UnitTest?

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UnitTest?

Zac Miller
Does anyone teach any unittest or test driven development to high school (or other) students?  I'm looking for a quick reference or "cheat sheet" for python's unittest that I found around the internet once and never bookmarked.  I may be imagining it but I remember it being great.  If anyone knows the one that I think I saw one time or has a great one they wouldn't mind sharing I'd be very thankful!  If not...perhaps it is my destiny to create one.

-J. Zachary Miller


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Re: UnitTest?

Corey Richardson
On 02/23/2011 11:05 PM, Zac Miller wrote:
> Does anyone teach any unittest or test driven development to high school (or other) students?  I'm looking for a quick reference or "cheat sheet" for python's unittest that I found around the internet once and never bookmarked.  I may be imagining it but I remember it being great.  If anyone knows the one that I think I saw one time or has a great one they wouldn't mind sharing I'd be very thankful!  If not...perhaps it is my destiny to create one.
>

I found
https://portal.g-node.org/python-summerschool-2009/_media/cheat_sheets.pdf

As a student, I wish we covered testing in class. It's a very useful skill!


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Re: UnitTest?

kirby urner-4
In reply to this post by Zac Miller

I'm teaching it as a part of O'Reilly School of Technology's certificate program in Python 3.  Steve Holden is the curriculum author.

Thanks for asking this question.  Corey's link looks useful, although Chrome is anxious about it having security problems.
 
Kirby


On Wed, Feb 23, 2011 at 8:05 PM, Zac Miller <[hidden email]> wrote:
Does anyone teach any unittest or test driven development to high school (or other) students?  I'm looking for a quick reference or "cheat sheet" for python's unittest that I found around the internet once and never bookmarked.  I may be imagining it but I remember it being great.  If anyone knows the one that I think I saw one time or has a great one they wouldn't mind sharing I'd be very thankful!  If not...perhaps it is my destiny to create one.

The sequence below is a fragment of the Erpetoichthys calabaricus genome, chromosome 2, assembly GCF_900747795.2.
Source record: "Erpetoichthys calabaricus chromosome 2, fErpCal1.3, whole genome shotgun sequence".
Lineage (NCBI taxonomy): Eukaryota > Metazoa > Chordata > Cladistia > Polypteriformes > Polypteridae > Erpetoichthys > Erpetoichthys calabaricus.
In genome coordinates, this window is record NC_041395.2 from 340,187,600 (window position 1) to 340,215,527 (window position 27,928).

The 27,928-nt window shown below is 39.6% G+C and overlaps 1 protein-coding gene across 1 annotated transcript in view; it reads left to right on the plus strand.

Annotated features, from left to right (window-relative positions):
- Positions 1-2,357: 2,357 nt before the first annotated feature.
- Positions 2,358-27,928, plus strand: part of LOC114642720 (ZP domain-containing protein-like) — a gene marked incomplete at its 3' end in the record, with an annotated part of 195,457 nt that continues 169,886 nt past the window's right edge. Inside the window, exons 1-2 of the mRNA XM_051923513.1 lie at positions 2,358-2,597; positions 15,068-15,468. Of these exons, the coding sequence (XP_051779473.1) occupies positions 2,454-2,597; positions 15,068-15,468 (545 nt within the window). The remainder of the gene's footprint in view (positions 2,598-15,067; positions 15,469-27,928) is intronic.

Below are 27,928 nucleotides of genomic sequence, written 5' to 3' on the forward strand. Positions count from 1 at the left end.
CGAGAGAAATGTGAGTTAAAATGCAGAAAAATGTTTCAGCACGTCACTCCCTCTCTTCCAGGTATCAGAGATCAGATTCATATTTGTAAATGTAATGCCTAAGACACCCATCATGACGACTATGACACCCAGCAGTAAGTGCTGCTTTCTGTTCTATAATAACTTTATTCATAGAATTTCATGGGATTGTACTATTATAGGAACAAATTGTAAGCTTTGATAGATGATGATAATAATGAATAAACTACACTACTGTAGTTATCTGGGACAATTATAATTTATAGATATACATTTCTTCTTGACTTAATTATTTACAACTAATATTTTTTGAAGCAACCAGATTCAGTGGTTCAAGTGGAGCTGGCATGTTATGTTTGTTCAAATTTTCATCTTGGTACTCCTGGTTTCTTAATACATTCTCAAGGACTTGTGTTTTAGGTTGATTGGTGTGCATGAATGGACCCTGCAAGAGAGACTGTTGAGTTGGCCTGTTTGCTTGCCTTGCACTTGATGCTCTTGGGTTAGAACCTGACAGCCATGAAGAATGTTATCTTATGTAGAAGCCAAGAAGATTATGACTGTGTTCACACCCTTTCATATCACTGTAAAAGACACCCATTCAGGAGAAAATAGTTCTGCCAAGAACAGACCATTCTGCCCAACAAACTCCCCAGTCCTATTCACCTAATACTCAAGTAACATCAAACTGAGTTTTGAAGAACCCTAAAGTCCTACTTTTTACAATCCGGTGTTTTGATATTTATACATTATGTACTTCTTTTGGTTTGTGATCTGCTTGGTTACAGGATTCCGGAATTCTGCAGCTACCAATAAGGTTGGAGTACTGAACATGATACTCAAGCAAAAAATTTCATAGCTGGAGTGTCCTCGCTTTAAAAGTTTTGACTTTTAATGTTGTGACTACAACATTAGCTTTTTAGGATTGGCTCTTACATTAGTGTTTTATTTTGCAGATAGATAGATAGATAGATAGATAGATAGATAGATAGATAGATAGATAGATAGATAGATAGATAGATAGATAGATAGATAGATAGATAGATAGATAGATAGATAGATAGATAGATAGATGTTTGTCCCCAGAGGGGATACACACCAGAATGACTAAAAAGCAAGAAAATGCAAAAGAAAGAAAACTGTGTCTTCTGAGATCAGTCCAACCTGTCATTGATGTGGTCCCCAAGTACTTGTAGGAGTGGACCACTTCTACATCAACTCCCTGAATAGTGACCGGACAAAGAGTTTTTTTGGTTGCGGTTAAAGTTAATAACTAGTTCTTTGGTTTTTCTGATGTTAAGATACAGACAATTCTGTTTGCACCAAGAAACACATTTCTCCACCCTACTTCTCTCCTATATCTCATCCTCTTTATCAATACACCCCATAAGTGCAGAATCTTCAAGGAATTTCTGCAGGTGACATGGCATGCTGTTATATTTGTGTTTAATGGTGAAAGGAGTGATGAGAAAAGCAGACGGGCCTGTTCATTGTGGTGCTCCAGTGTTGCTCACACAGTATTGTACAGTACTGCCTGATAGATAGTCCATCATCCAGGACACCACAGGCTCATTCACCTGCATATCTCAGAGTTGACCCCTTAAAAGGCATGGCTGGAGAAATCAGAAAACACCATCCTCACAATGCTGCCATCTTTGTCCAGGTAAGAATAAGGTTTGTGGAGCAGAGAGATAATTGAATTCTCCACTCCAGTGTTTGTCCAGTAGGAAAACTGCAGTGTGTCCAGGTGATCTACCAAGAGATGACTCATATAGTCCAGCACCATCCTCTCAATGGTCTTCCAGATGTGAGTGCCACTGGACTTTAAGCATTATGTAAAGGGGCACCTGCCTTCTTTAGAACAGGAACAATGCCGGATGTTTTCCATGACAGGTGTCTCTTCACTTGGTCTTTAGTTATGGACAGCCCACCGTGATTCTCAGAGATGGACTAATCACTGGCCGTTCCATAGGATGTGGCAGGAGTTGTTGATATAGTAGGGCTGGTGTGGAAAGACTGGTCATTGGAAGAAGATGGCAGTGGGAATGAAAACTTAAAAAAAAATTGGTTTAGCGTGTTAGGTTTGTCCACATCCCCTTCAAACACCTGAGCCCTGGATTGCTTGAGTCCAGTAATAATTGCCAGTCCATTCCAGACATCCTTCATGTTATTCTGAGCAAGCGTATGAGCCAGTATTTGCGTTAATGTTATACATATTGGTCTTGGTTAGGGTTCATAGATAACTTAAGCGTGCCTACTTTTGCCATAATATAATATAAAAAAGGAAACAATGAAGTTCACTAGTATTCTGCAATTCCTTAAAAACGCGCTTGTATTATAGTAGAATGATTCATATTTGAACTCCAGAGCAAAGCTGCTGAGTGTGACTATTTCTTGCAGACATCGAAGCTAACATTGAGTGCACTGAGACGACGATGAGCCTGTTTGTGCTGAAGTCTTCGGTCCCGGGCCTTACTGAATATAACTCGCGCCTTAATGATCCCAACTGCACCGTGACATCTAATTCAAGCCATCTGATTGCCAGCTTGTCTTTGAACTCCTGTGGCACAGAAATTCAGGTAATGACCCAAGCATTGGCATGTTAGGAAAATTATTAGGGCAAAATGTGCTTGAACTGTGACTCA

-J. Zachary Miller


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Re: UnitTest?

Vernon D. Cole
In reply to this post by Zac Miller
I think for most high-school level work, use of the "assert" statement would be the first thing to teach.
It can be used in an "if __name__ == '__main__': " construct in a module to make a good quick test.

see https://launchpad.net/romanclass as an example.

Simple modules do not need anything as complex as unittest. It would be a good advanced subject, though.
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Re: UnitTest?

Vern Ceder-3
On Thu, Feb 24, 2011 at 11:25 AM, Vernon Cole <[hidden email]> wrote:
> I think for most high-school level work, use of the "assert" statement would
> be the first thing to teach.

Doctests can also be good way to introduce the idea of testing. It's
maybe a bit easier for beginners to grasp and a very natural Python
technique.

Vern

> It can be used in an "if __name__ == '__main__': " construct in a module to
> make a good quick test.
>
> see https://launchpad.net/romanclass as an example.
>
> Simple modules do not need anything as complex as unittest. It would be a
> good advanced subject, though.
> --
> Vernon Cole
>
>
> _______________________________________________
> Edu-sig mailing list
> [hidden email]
> http://mail.python.org/mailman/listinfo/edu-sig
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>



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Re: UnitTest?

kirby urner-4

Yeah these are both good suggestions.

It's fun to throw maybe one or two examples of unittest into the mix, maybe already written (so-called scaffolding).

But unless it's a course about programming / development and nothing more, flogging unittest (aka PyUnit) might seem too much of a detour.

In the OST course, there's some doctest towards the end of Python 1, with unittest the main opening topic of Python 2 (which also includes using MySQL as a back end and the Tk GUI was a front end).